My mother-in-law has been in England, at our mercy for ten days. So, of course, we imposed some of our favourite Northern places on her: Chatsworth House and the Peak District; York and Whitby; and the Lake District - Windermere and Coniston. We also persuaded her to eat half a Cornish Pasty. (Half is enough.)
It was so sunny in the Lakes we got something approaching a tan. Very unusual. The picture above was taken after nine at night from Orrest Head, where TM and I clambered after dinner.
Tom's mother flew back to St Louis today, and on Sunday we're off to Rome to stay with NZ friends for a few days. I really want to finish the Rome book within the next month or so, and need a (hot) blast of the real thing. At least this time I won't have awful, petty people scouring the Internet for incriminating evidence ...
Story update: it's day 172 of my short-story-a-day challenge. I'm still reading, and still trying to range in time and place. Here's the list up to 140.
101: ‘The DeWets Come to Kloof
Grange’ by Doris Lessing (1951)
102: ‘The Genial Host’ by Mary McCarthy (1942)
103: ‘The Schartz-Metterklume Method’ by Saki (1904)
104: ‘Another Life’ by Paul LaFarge (2012)
105: ‘A Replacement’ by Peter Mathiessen (1953)
106: ‘The Joycelin Shrager Story’ by Tom Disch (1975)
107: ‘Ideas’ by Patricio Pron (2009)
108: ‘The Lottery’ by Shirley Jackson (1948)
109: ‘The Music Shop’ by Gyrdir Eliasson (2009)
110: ‘The Test’ by Angelica Gibbs (1940)
111: ‘The Perfectionist’ by Patricia Highsmith (1974)
112: ‘Scale’ by Will Self (1994)
113: ‘How Old, How Young’ by John O’Hara (1967)
114: ‘The English Lesson’ by Margaret Bonham (1947)
115: ‘Lappin and Lapinova’ by Virginia Woolf (1939)
116: ‘Pirpo and Chanberlan, Murderers’ by Bernardo Atxaga (2006)
117: ‘Minnie’s Room’ by Mollie Panter-Downes (1947)
118: ‘Natives Don’t Cry’ by Kay Boyle (1935)
119: ‘The Convolvulus Clock’ by Ruth Rendell (1985)
120: ‘Two Hanged Women’ by Henry Handel Richardson (1934)
121: ‘The Adult Holiday’ by Elizabeth Spencer (1983)
122: ‘The House of Clouds’ by Antonia White (1928)
123: ‘The Lesson’ by Toni Cade Bambara (1972)
124: ‘Looking for a Rain God’ by Bessie Head (1977)
125: ‘The Giantess’ by Suniti Namjoshi (1984)
126: ‘The Lottery’ by Marjorie Barnard (1943)
127: ‘The Passion of Marco Z’ by Anne Leaton (1976)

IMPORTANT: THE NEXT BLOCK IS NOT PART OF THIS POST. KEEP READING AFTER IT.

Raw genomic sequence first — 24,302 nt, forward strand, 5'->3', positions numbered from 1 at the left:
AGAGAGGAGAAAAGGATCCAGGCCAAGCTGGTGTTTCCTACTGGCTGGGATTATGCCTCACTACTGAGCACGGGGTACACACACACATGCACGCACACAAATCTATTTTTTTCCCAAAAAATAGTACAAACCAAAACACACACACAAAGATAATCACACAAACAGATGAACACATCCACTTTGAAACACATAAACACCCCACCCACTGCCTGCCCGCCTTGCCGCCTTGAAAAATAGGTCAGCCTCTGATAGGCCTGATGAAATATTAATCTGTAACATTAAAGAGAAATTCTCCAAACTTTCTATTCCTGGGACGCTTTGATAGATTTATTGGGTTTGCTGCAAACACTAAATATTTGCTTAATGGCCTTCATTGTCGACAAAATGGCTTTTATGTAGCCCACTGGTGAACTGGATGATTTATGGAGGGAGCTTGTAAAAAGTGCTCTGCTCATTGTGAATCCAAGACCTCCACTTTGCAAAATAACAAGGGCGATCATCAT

128: ‘The Petrified Woman’ by Caroline Gordon 1963
129: ‘Every Move You Make’ by David Malouf (2006)
130: ‘Paper Children’ by Elizabeth Jolley (1983)
131: ‘For a Foreign Master’ by Borivoje Adasevic (2000)
132: ‘Levitation’ by Cynthia Ozick (1982)
133: ‘An Unpleasant Reminder’ by Anna Kavan (1940)
134: ‘The Weeping Child’ by Jane Gardam (1975)
135: ‘Diego’ by Julia O’Faolain (1982)
136: ‘The Sisters’ by Pauline Smith (1925)
137: ‘Weekend’ by Fay Weldon (1978)
138: ‘Everyday Use’ by Alice Walker (1973)
139: ‘Death of a Son’ by Njabulo S. Ndebele (1987)
140: ‘Down the Quiet Street’ by Es’kia Mphahlele (1954)
But now for the real point of this post: the bridal shower my sister, niece and I threw for my nephew's lovely fiancee, Martha, when I was back in Auckland. For those of you planning a bridal shower any time soon - much nicer than hen nights, because they involve biscuits, scones, ginger gems, etc - here are some game ideas. The first is a quiz we devised called FAMOUS BRIDES IN HISTORY. The guests were put into teams of four or five; we mixed up ages and nationalities of team members, to make it more fair/fun. I would have made the questions even longer, and all about the Tudors, but I was overruled. Also, Martha is Mexican, hence the Mexican questions.
Here's the quiz, with answers below.
1. Cleopatra considered herself to be married four times. Her first two husbands were her younger half-brothers: Ptolemy XIII and Ptolemy XIV. She had a child with her third husband, Julius Caesar. What was the name of the Roman who became her fourth husband?